At the end of the day, all the effort was worth it. We got third place out of all the university teams, and covered an estimated 65+ kilometers. As proud as we were of our result, our performance paled in comparison to the veteran teams who took the top spots in the championship. To put it in perspective, we scored 1430 out of a possible 4170 points while the top team got over 3400 points. This is definitely a sport where experience trumps youth. All the groups that scored quite high were made up of older people (at least 40+ years old) who were both physically fit and extremely competent at navigating. As it became quite obvious, you can’t have one without the other if you want to do well.
After hearing the results of the competition, all of us immediately walked back to our tents and got a few hours of much-needed sleep. We then started the long drive back at 6pm in order to make classes on Monday. Overall, it was a very long, extremely tiring weekend to say the least.
In comparison, my weekend activities yesterday were significantly more laid back. I went with many other university students to the Adelaide Dolphin Sanctuary near Port Adelaide for a kayaking tour. It was amazing weather and the water was cool and refreshing. After getting set up with our kayaks, we ventured out into the river, hoping to see some dolphins close up. We were not disappointed, as we saw a few almost immediately. The dolphins were very friendly and inquisitive, swimming next to and even underneath our kayaks.
Our guides knew many of the dolphins by name, as they were part of a pod that lives in the river. Based on the physical markings of the dolphins, the guides picked them out and told us personal details about them such as which dolphins commonly swam to together, which dolphins liked to wrestle together, and who liked to showboat for the kayaks. I was impressed by how much the guides kept up with the characteristics and unique personalities of the individual dolphins and how familiar they were with the intelligent animals. After spending a lot of time enjoying the dolphins’ company, we moved on to explore the mangroves along the banks of the river.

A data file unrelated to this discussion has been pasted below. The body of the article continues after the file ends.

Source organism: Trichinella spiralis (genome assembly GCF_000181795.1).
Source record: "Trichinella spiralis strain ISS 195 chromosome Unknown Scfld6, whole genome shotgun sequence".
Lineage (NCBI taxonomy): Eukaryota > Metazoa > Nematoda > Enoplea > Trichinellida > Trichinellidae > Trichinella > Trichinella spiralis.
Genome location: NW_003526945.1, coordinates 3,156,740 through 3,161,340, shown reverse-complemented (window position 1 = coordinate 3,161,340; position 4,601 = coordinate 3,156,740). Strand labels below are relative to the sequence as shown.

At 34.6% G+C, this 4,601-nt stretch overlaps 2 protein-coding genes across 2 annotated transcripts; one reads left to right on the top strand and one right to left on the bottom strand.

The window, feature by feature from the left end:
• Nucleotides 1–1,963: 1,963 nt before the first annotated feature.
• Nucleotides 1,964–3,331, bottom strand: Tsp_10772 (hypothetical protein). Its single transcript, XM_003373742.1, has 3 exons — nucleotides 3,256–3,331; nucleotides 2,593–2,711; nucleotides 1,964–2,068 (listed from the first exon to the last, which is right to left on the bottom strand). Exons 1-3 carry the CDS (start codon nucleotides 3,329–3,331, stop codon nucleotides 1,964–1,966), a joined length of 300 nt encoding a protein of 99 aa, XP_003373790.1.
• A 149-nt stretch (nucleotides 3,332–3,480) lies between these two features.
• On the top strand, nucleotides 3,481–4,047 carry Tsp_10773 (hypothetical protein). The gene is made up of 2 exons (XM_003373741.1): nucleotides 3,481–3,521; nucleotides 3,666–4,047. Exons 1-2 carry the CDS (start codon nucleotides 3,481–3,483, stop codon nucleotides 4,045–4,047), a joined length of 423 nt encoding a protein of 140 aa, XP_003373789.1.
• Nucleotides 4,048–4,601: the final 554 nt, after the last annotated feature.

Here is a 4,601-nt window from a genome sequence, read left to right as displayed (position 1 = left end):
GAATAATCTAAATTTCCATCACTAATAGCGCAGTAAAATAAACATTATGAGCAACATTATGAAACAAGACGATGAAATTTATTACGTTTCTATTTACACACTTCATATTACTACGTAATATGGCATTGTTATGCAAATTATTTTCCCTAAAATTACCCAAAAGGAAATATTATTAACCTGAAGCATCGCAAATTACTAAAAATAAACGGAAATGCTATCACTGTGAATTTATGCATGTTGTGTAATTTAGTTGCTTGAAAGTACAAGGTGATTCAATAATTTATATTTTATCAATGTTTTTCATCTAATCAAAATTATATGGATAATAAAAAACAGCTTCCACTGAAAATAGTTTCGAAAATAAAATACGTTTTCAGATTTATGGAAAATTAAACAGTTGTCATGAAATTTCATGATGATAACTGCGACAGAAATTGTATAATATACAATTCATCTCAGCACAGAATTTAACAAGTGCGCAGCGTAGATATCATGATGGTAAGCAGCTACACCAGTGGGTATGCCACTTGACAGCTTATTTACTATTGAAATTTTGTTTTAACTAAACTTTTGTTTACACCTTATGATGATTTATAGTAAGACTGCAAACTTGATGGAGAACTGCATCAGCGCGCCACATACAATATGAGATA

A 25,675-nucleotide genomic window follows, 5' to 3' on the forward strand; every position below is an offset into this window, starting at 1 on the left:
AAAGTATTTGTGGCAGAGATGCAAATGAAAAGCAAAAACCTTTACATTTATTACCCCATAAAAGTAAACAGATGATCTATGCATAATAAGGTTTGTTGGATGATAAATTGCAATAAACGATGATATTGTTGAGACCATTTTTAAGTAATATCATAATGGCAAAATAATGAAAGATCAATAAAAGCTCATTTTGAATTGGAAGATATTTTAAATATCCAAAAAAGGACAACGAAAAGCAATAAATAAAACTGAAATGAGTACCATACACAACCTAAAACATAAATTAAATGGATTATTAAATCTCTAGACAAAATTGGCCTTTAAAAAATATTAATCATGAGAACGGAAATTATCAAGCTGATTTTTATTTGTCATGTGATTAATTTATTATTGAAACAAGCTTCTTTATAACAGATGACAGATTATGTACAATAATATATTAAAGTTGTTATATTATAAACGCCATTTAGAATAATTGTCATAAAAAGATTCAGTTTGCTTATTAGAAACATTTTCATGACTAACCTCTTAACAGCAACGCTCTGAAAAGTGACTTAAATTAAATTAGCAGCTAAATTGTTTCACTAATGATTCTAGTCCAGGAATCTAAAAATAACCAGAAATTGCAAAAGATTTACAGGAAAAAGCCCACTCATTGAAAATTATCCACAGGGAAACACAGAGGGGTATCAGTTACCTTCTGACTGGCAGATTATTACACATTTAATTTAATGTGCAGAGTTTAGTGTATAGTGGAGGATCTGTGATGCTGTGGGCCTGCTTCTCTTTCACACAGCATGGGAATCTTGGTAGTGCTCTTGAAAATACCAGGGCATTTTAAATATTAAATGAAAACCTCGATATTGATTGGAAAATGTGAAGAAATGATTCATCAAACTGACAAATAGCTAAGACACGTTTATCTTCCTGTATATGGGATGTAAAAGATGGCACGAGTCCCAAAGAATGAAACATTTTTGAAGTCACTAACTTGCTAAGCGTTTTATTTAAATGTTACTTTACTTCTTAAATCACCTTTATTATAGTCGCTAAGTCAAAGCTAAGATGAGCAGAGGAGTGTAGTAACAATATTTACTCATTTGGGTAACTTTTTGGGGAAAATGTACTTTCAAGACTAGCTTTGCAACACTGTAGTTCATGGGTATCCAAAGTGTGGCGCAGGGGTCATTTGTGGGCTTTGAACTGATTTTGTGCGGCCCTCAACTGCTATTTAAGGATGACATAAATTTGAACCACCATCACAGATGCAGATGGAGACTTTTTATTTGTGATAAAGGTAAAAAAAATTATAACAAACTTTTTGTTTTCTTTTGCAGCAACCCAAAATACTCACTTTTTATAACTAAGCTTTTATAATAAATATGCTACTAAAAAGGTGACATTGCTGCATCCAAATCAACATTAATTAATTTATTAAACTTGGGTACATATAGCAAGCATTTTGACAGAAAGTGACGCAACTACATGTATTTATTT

Some of the tight turns required focus and careful maneuvering, but exploring the trees was well worth the effort. Our guide showed us the seeds that form on the trees. Hearing that it was edible and seeing my guide try one, I had to do the same. Sadly, it was quite bitter. We also learned more about the mangroves; for example, they are one of the few trees where the seeds germinate while they are still on the tree. This is because once the seeds fall off, they need to establish themselves immediately before the tide rises and washes them away.
Once we were through exploring the mangroves, we headed back for lunch and a chance to relax. We finished the day by stopping at Henley beach to get ice cream before heading back into the city. That night, my arms were achy in weird places since I’m not used to kayaking. Overall, the tour was a great experience, and not nearly as exhausting as my activities the previous weekend.
Anyway, I’m planning to fill my weekends with amazing activities to make the most of this trip before I have to return to the states.
Until next time,